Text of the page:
• Introduction of financial education in a compulsory curriculum forsenior high schoolsis currently underway.Seventeen teaching and learning modules have been developed. The teachers in pilot schools have been trained, and modules are being piloted, with the objective to roll out the project nationally.

 

Results

Regulation and supervision of the microfinance sector: BoG is aware of the acute need to regulate and supervise the microfinance sector to avoid fraud and to protect the interests of its clients. The Microfinance Unit in the Banking Supervision Department helped develop a regulatory and supervisory framework that BoG approved in July 2011. Currently, the unit is working on licensing operators and developing the supervision model. GIZ has assisted in training and in developing a supervision manual.

The newly issued guidelines give associations a new role, particularly those falling under Tier 4, GCSCA and MLAG, to which supervision has been delegated. Technical assistance concentrates on Tier 4 associations by supporting them to develop required reporting systems and maintain a member database. Supervision manuals have been developed, and training has been delivered to most of the apex organizations. Technical assistance has been provided in areas that can impact good governance, such as proper internal financial management.

Exchanges with BoG’s Investigation and Consumer Reporting Office on the development of the draft guidelines for a consumer protection framework will be presented to BoG’s Banking Supervision Department management. Consultation with the apexes is the next step before final BoG approval.

Financial literacy and consumer education: An impact assessment of “road shows” revealed a generally positive impact. Road shows, a nontraditional approach to financial education, use giant puppets and other forms of entertainment to deliver financial education messages to consumers. Following the road shows, MFIs observed a significant increase in the number of clients and deposits and were able to improve their customer care services. After the shows, MFIs were more able to recognize and categorize clients’ expectations and had a better understanding of the clients’ needs. From the client perspective, 94 percent found that messages were appropriate and that the mode of delivery was suitable. The shows allowed consumers to improve their knowledge of cash savings and daily sales management and gain confidence to save money at the bank. Their savings also increased in anticipation of access to credit. Overall, the shows strengthened the bank-consumer relationship, improved the level of trust, and encouraged clients to transact business with banks.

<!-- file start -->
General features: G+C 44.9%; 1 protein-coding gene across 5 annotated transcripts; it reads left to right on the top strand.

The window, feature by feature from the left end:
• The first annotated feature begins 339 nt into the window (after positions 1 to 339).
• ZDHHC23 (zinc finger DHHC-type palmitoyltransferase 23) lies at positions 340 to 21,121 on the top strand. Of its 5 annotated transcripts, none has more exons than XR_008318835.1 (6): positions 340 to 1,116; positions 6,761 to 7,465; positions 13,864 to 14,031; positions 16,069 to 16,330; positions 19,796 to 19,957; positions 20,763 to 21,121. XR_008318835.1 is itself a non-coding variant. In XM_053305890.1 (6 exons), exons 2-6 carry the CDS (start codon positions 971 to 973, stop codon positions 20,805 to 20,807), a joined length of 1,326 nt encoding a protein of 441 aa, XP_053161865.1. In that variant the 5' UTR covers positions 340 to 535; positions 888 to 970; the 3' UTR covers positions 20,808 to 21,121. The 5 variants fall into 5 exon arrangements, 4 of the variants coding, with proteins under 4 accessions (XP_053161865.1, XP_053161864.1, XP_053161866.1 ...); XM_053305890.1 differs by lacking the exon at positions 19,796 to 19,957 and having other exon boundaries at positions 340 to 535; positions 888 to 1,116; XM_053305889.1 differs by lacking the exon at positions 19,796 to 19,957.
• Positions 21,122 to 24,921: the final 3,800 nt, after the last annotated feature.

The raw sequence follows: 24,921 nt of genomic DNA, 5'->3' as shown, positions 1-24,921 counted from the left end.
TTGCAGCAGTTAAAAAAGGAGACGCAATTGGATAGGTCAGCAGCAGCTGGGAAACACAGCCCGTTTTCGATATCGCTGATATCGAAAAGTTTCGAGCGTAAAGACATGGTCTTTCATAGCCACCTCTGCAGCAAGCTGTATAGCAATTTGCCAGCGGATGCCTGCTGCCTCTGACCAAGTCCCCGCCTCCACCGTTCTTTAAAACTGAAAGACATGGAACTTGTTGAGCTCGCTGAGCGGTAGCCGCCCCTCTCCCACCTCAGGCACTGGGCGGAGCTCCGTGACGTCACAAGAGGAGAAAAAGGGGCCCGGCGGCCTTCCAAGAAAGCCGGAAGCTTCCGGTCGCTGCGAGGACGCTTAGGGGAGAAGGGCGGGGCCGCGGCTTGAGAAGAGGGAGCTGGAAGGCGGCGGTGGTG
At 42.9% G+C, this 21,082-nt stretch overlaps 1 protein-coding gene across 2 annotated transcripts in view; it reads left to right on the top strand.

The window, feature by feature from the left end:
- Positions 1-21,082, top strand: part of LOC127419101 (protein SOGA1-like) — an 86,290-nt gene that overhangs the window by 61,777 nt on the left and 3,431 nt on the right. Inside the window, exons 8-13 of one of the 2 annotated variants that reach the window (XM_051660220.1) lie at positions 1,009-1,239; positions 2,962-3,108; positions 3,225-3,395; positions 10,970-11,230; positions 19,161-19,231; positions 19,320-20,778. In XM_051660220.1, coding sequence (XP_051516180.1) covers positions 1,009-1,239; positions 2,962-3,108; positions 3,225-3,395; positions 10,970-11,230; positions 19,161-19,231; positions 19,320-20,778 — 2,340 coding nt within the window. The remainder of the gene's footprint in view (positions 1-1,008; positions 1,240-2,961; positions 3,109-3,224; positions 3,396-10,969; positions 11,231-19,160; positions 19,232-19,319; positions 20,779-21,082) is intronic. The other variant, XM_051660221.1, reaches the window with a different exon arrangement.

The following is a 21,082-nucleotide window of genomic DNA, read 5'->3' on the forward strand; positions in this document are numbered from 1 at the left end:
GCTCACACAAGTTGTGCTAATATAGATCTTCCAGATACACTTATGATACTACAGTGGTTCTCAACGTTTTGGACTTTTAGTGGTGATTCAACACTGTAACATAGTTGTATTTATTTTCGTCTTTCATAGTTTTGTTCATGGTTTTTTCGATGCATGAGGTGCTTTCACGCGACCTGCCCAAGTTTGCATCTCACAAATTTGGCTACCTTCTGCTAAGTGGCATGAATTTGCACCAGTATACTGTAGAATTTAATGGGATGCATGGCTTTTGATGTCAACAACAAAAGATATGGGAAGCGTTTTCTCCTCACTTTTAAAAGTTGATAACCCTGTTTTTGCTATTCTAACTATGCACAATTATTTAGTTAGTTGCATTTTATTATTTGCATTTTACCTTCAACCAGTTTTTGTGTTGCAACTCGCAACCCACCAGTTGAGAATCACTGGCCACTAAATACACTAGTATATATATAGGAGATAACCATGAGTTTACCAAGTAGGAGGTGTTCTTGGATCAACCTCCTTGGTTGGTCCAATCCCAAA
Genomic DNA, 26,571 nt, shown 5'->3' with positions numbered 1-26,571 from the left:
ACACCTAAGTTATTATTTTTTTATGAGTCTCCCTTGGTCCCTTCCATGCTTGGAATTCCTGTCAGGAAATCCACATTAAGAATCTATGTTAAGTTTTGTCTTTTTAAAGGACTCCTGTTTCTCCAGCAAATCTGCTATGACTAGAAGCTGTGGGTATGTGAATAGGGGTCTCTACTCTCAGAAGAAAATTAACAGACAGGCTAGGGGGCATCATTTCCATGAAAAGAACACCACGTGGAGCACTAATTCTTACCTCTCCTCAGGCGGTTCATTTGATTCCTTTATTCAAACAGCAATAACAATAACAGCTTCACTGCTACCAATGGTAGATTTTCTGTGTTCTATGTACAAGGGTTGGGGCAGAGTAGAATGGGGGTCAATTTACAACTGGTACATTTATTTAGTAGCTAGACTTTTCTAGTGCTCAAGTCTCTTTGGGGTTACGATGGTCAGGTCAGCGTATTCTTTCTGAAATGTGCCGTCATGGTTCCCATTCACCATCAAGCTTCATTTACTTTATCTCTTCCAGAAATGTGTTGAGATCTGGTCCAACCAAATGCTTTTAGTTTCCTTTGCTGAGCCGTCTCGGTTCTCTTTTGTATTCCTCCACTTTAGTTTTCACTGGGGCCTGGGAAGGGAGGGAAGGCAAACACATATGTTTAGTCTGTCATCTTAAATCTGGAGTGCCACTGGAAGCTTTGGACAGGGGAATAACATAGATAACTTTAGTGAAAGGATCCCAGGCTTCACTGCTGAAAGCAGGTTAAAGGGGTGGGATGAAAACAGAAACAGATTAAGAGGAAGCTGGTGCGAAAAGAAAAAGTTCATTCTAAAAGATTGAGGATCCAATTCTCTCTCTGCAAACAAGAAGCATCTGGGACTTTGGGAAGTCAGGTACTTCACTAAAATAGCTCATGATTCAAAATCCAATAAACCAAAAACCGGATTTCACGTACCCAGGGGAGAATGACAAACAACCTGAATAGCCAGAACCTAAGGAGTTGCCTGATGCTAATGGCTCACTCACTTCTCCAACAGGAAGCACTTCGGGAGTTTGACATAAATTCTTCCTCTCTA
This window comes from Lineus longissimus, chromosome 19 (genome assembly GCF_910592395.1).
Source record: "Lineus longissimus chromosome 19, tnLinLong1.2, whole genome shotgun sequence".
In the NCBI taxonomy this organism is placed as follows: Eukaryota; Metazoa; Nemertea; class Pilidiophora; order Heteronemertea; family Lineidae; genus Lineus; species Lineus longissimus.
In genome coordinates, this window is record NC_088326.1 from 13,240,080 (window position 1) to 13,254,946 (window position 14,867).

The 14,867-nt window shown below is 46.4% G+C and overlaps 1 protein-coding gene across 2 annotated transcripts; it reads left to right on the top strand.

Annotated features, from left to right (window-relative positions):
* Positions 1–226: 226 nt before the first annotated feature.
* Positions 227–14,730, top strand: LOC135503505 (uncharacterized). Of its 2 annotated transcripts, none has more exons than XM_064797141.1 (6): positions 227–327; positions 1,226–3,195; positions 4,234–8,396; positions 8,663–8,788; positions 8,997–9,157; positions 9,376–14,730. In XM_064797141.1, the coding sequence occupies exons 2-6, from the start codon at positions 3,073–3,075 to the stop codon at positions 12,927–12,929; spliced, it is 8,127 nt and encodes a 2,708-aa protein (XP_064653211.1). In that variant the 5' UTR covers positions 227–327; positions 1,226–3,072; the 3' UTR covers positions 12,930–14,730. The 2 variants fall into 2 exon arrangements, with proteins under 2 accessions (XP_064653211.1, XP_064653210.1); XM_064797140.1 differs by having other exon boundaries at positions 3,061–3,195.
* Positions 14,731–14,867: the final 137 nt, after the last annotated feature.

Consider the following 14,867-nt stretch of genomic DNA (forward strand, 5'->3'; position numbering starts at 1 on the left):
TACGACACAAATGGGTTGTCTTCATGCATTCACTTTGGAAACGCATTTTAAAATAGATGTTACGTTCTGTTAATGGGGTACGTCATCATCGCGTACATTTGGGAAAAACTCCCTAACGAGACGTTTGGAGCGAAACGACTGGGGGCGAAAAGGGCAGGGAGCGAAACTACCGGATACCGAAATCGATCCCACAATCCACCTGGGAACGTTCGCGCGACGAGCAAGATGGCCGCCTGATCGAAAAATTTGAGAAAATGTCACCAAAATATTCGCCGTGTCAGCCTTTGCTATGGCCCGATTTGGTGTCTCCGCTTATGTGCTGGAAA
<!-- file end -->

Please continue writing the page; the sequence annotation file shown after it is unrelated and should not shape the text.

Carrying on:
Financial literacy in the schools: Seventeen learning modules are available covering all aspects of financial education. These modules, which serve as guides for teachers, use a highly interactive methodology. The modules are being piloted in schools, which will be followed by an impact evaluation.

Success Factors and Challenges

  • The program’s comprehensive approach implies a synergy between increasing the number of microfinance clients through the financial literacy activities and a well-regulated and supervised financial sector plus the adoption of consumer protection measures. Improved regulation and supervision, including consumer protection, may encourage people to use financial services with confidence.
  • The participatory approach involving all stakeholders builds consensus on measures to address the problem and facilitates coordination of activities. Through working groups, strong commitments from all parties were reached and maintained.
  • A main challenge is ensuring sustainability of financial education programs. A champion to host and drive all the priorities included in the financial literacy strategy is needed.
  • Introducing compulsory financial education into school curricula and scaling up to cover all senior high schools in the country are major challenges.
  • Impact measurement of financial education activities, behavioral change among clients, and balancing costs and benefits remain challenging. It is difficult to find the right balance between financial resources dedicated to measurement and those dedicated to implementation.

Key Lessons

  • Rely on good analysis of partner commitment, particularly in areas where significant financial resources are needed, such as for the support of school curricula and for development of financial literacy materials.
  • Develop plans jointly with partners. Take time to make the project ready to implement. The inception phase is critical for a project that involves multiple stakeholders who sometimes have opposing interests. A good stakeholder analysis is needed to identify potential conflicts.
  • Identify a local financial education champion to ensure sustainability and steer the process.